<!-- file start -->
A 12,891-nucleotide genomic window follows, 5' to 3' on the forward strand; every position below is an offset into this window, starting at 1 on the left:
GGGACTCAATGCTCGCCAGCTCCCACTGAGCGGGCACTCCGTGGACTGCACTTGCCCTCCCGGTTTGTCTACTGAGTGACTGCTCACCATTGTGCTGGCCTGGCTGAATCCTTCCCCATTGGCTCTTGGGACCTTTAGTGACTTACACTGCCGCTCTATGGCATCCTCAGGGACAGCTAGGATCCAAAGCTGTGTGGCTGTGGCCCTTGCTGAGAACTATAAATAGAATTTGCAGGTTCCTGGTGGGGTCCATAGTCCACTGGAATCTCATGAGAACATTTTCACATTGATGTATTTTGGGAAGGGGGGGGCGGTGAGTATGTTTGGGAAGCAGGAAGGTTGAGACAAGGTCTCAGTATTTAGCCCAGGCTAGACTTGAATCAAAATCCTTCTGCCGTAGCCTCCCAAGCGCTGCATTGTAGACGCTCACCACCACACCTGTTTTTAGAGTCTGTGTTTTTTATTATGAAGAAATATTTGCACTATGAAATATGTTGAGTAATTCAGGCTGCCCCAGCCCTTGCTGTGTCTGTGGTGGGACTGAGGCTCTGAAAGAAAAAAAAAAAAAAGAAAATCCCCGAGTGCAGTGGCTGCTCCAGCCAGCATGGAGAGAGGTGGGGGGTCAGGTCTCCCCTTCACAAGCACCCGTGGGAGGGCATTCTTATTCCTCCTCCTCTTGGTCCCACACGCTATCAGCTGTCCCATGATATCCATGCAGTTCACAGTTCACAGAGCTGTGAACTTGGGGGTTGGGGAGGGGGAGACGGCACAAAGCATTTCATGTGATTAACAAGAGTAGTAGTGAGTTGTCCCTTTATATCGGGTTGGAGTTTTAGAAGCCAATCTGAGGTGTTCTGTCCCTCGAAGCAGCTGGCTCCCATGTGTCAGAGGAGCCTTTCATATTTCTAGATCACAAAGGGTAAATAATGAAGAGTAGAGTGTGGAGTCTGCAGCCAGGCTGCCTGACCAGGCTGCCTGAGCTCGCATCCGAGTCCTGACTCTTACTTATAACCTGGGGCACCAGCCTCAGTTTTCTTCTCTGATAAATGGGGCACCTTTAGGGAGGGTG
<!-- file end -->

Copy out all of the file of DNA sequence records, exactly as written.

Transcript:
A 12,891-nucleotide genomic window follows, 5' to 3' on the forward strand; every position below is an offset into this window, starting at 1 on the left:
GGGACTCAATGCTCGCCAGCTCCCACTGAGCGGGCACTCCGTGGACTGCACTTGCCCTCCCGGTTTGTCTACTGAGTGACTGCTCACCATTGTGCTGGCCTGGCTGAATCCTTCCCCATTGGCTCTTGGGACCTTTAGTGACTTACACTGCCGCTCTATGGCATCCTCAGGGACAGCTAGGATCCAAAGCTGTGTGGCTGTGGCCCTTGCTGAGAACTATAAATAGAATTTGCAGGTTCCTGGTGGGGTCCATAGTCCACTGGAATCTCATGAGAACATTTTCACATTGATGTATTTTGGGAAGGGGGGGGCGGTGAGTATGTTTGGGAAGCAGGAAGGTTGAGACAAGGTCTCAGTATTTAGCCCAGGCTAGACTTGAATCAAAATCCTTCTGCCGTAGCCTCCCAAGCGCTGCATTGTAGACGCTCACCACCACACCTGTTTTTAGAGTCTGTGTTTTTTATTATGAAGAAATATTTGCACTATGAAATATGTTGAGTAATTCAGGCTGCCCCAGCCCTTGCTGTGTCTGTGGTGGGACTGAGGCTCTGAAAGAAAAAAAAAAAAAAGAAAATCCCCGAGTGCAGTGGCTGCTCCAGCCAGCATGGAGAGAGGTGGGGGGTCAGGTCTCCCCTTCACAAGCACCCGTGGGAGGGCATTCTTATTCCTCCTCCTCTTGGTCCCACACGCTATCAGCTGTCCCATGATATCCATGCAGTTCACAGTTCACAGAGCTGTGAACTTGGGGGTTGGGGAGGGGGAGACGGCACAAAGCATTTCATGTGATTAACAAGAGTAGTAGTGAGTTGTCCCTTTATATCGGGTTGGAGTTTTAGAAGCCAATCTGAGGTGTTCTGTCCCTCGAAGCAGCTGGCTCCCATGTGTCAGAGGAGCCTTTCATATTTCTAGATCACAAAGGGTAAATAATGAAGAGTAGAGTGTGGAGTCTGCAGCCAGGCTGCCTGACCAGGCTGCCTGAGCTCGCATCCGAGTCCTGACTCTTACTTATAACCTGGGGCACCAGCCTCAGTTTTCTTCTCTGATAAATGGGGCACCTTTAGGGAGGGTG